In Finland, Suomen Luonto (“Finnish Nature”) magazine, choosing “the most unnecessary thing of the year” for two decades, this year “awarded” the excessive meat consumption, Yle reports.
The magazine notes that in addition to environmental damage, there is also a negative impact on health. Many Finns eat much more red meat than experts recommend. Over the last half century, meat consumption in Finland has increased by 40%.
Suomen Luonto also draws attention to the fact that excess protein accumulates in the body and puts a strain on water treatment plants.
Livestock, in turn, becomes a source of millions of tons of greenhouse gases annually.
The magazine has been choosing the most unnecessary thing since 2000. Then the “winner” was a blower for collecting leaves.
In other years, the “winners” were plastic egg packaging, fleece fabric and fleeting fashion.
The city of Helsinki will give up meat dishes at its events
Helsinki City authorities will change the rules of food at events organized by the city to take into account environmental factors of food, Yle reports. They say no meat will be served, single-use cutlery used at city events.
Now the basis of the menu at various gatherings, seminars, workshops and public hearings will be seasonal vegetables and local fish caught in accordance with ethical principles.
Coffee, tea and bananas will be bought only under the brand name “Fair Trade”. Meat and meat products will not be offered at all.
In addition, the city is refusing to use disposable tableware and cutlery, and is no longer serving bottled water and other beverages.
Guests of the event must announce their arrival in advance. This will reduce waste.
It is noted that these rules can be deviated from only at summits and only for good reasons.
The city of Helsinki has come under criticism for its decision to take meat off the menu at its events as of January 2022.
Helsinki on November 3 stated that the menus of its events will consist of seasonal vegetarian food, responsibly sourced local fish and fair-trade products as of next year. No single-use cutlery will additionally be used, and oat milk will be served with coffee instead of cow milk.
The decision will affect the food and refreshments served at city-held workshops, seminars, public events and invite-only events, for example.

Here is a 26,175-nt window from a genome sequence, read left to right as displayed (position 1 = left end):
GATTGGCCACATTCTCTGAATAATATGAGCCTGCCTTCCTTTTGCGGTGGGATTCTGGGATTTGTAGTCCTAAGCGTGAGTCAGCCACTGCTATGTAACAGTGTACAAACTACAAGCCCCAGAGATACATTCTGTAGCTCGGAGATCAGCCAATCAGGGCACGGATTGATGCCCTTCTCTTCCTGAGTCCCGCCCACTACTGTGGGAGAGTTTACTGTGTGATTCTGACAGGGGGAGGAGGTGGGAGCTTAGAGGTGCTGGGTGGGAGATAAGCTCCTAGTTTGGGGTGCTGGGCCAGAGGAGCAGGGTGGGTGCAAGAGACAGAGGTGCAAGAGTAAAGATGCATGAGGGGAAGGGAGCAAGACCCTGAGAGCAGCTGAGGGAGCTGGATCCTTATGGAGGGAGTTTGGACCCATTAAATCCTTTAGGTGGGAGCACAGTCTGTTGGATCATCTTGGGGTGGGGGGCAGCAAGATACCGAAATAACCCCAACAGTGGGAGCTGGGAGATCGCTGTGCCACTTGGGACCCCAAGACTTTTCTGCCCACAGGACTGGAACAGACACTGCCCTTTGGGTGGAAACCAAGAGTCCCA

“Today’s decision isn’t a comment on the food service provided in schools or elderly care [facilities],” Johanna af Hällström, the head of the climate team at the City of Helsinki, clarified to YLE. “This is one way among many to reduce the climate impact of food and reduce the amount of natural resources used by the city.”
The decision, she added, is not directly linked to the city-ran effort to halve the consumption of meat and dairy products by 2025.
Juha Marttila, the chairperson of the Central Union of Agricultural Producers and Forest Owners (MTK), said the decision reeks of green-washing in light of the energy policy of the Finnish capital.
“Helsinki naturally has every right to decide what it wants to serve – that’s not the problem,” he stated to Maaseudun Tulevaisuus. “But this does reek of green-washing, as the city is a real disgrace when it comes to energy policy.”
Riikka Pirkkalainen, the party secretary of the Centre Party, estimated that the decision is regrettable and a missed opportunity if it applies also to domestically produced meat.
“There’s no willingness to brand the world’s cleanest food in the country’s capital. You could’ve also flipped the setting, into an asset for exports,” she lamented on Twitter. “We should nonetheless work together and support food producers – food companies and producers – together. I want to believe that we ca n do better.”
Increasing the amount of vegetables on diets is a common goal for everyone, she assured.
In February 2019, the city of Helsinki decided to halve the number of dairy and meat products offered to guests of the city by 2025.
Earlier it was reported that UN experts believe that the significant consumption of meat and dairy products in the West is a factor in promoting global warming, and that the transition to a plant-based diet could help combat climate change.